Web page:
Now for the facial. First my face is cleansed (mmm cucumber foamy stuff and blissful hot towel), before a light is shined on my skin (my eyes are covered so it’s not too bright) so my skin can be assessed. To my delight, I’m told my pores are in decent condition (yay!), and that I’m not as wrinkly as I had feared (double yay!). But as expected my skin is somewhat dehydrated (that’s be the G&Ts), with some pigmentation where I’ve roasted it in the Caribbean sun (sorry not sorry). But it’s OK as she’s going to help fix everything.
Having diagnosed my skin, it’s time for the dreaded peel. I think the name is the problem: I’ve never had a ‘facial peel’, partly because the term has always conjured up gruesome images of skin being peeled away to reveal the muscles underneath, like that Bodyworks exhibition I flatly refused to visit. Turns out, a peel - mine was the Murad IP5 intensive peel (which is designed to increase cell turnover, even skin tone, provide skin clarity, increase smoothness and luminosity, and firm and re-volumise skin – phew!) is nothing more than some clever stuff that makes your skin tingle a bit while its applied in small, massagey circles (nice). It’s then removed with one of the lovely warm towels that keep turning up at just the right time. At first the tingling increases for a short, slightly alarming moment, but after my skin is wiped fully clear of the stuff, the tingling abruptly stops and I’m left with a face that feels strangely energized.
After a face massage during which I fall asleep and start snoring (twice), the mask is applied. I don’t do masks either, largely because I don’t like staying still with my eyes closed unless something seems to be happening (ahem). But this is different – while my mask is doing its job of plumping and firming my thirsty skin I’m given a lovely hand massage.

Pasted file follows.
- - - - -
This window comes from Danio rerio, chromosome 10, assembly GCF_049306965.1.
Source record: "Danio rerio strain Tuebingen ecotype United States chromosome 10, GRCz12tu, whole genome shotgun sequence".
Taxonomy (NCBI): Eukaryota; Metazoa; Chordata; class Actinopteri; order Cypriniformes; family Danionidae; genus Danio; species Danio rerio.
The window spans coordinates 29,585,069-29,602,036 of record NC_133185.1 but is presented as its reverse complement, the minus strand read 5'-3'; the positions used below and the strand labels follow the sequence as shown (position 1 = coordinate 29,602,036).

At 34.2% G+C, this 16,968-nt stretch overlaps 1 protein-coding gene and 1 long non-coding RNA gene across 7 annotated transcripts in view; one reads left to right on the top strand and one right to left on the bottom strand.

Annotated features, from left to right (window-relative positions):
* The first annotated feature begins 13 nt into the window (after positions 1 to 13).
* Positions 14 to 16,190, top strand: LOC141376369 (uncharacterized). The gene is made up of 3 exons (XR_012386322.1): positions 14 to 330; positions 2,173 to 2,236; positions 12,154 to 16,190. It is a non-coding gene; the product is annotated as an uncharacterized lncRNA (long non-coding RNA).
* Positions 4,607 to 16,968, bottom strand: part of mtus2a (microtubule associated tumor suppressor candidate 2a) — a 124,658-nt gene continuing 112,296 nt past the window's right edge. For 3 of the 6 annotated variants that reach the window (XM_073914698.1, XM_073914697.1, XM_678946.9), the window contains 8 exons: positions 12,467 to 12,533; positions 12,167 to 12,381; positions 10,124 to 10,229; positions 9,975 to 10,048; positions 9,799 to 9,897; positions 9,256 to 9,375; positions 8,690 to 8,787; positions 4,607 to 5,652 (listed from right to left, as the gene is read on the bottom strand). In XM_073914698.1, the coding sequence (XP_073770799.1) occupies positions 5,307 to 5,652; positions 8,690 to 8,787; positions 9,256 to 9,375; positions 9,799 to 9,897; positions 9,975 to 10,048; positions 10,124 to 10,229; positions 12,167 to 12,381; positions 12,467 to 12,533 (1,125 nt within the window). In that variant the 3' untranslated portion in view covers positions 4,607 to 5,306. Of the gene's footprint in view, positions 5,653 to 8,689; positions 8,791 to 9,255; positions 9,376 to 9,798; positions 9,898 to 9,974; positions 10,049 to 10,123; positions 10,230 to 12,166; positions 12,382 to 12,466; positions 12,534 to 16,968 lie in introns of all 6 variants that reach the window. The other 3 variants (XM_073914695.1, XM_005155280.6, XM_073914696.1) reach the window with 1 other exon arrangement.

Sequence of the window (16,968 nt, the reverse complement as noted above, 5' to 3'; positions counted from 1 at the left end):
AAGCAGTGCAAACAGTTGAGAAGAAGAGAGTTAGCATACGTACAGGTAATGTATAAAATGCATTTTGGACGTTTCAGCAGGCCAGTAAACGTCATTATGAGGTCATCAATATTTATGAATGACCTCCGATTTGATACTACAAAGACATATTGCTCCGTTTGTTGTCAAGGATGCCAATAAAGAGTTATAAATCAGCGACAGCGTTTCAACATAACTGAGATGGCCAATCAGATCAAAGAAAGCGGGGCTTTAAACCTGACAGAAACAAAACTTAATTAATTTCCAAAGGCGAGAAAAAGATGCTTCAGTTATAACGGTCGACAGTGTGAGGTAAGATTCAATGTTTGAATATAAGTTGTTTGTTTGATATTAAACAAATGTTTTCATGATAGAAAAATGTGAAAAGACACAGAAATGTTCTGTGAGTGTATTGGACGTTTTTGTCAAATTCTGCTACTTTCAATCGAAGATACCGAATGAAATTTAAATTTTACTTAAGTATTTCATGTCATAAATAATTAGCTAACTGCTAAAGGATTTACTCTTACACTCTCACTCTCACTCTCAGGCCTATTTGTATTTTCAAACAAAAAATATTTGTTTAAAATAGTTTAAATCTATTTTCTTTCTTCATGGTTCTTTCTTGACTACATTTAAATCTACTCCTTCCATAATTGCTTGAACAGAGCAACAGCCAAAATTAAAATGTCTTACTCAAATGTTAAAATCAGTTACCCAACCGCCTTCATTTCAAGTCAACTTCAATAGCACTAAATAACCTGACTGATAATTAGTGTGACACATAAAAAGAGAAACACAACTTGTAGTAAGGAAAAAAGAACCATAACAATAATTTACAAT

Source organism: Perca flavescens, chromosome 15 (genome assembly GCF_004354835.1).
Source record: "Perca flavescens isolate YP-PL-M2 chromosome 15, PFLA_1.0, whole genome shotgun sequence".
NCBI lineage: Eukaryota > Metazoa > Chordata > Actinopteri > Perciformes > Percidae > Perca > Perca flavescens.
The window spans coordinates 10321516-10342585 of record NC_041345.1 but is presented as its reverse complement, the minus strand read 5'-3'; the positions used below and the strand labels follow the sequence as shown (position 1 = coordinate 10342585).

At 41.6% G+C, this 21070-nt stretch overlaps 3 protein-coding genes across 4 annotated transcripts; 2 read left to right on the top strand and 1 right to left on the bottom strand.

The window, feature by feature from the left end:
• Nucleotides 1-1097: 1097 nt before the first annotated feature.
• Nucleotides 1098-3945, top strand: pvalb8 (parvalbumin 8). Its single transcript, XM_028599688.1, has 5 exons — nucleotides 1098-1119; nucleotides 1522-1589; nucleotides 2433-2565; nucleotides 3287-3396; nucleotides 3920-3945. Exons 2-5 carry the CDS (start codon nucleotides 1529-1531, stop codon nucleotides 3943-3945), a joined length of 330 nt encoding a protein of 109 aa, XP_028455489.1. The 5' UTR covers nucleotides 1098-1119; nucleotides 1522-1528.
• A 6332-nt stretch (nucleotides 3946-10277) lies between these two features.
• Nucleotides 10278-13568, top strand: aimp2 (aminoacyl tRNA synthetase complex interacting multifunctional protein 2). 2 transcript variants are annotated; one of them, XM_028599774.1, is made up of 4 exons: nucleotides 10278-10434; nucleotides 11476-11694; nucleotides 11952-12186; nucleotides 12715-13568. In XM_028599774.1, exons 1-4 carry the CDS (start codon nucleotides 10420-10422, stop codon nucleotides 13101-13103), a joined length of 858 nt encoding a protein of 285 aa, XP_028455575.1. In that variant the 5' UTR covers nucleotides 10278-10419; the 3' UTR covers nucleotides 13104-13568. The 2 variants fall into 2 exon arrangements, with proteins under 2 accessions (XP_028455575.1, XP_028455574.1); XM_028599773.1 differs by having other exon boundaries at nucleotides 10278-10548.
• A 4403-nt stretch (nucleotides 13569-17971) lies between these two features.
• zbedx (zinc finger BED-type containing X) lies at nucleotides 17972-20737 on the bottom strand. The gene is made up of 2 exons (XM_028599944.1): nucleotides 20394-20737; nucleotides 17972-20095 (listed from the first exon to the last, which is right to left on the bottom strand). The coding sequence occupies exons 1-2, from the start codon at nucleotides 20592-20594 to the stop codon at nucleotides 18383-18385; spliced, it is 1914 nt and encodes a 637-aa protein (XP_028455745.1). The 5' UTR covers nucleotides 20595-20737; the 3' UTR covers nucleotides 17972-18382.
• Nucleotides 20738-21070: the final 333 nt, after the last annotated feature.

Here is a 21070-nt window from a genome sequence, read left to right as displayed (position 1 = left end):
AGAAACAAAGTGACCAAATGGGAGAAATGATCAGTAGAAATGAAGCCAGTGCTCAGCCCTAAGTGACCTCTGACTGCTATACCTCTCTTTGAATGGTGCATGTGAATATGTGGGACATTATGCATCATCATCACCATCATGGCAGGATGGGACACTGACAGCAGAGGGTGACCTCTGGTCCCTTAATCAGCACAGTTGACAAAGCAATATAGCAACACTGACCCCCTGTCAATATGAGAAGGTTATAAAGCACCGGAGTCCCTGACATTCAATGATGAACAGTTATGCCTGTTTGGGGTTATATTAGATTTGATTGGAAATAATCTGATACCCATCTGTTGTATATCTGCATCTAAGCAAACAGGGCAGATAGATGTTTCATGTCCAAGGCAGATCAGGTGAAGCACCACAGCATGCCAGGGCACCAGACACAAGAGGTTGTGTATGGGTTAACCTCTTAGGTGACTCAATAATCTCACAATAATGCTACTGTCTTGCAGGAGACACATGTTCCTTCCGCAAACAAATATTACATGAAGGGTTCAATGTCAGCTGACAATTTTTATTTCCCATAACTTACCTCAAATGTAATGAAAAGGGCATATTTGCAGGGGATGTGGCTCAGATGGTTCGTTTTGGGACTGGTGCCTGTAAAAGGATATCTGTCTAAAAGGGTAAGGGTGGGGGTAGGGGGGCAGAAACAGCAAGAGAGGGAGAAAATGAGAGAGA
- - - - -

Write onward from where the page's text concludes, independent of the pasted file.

Finally the mask is gently removed – more hot towels of amazingness – moisturiser stuff is applied, and I’m done.
I leave the salon with a perky face, feeling all chilled and happy; I’m not even worrying about the Instagram post I failed to publish. In my well-oiled hand I’m carrying a selection of products to help me recreate the perky-face look at home.
That night I decide to use the Murad products to remove my makeup and tone and moisturize my skin (who have I become?). Surprisingly, I find the process rather soothing instead of boring, and it’s nice to have such a visceral experience – instead of staring at a screen – before lights out.
As I climb into bed I sense Pink House Husband staring at me. “What’s happened to your face?”
“What do you mean?!” My fingers fly to my cheeks in alarm – what terrible thing has this new regime done to me? A rash? Spots? Is my face literally MELTING?
“Nothing – it just looks…well…it looks kind of…glowy.”
I stare at PHH, slack-jawed. He literally never says things like that.
“Well…that’s good then,” I reply, giving him a big, moisturised kiss with my non-aged, glowy mouth, before falling fast asleep.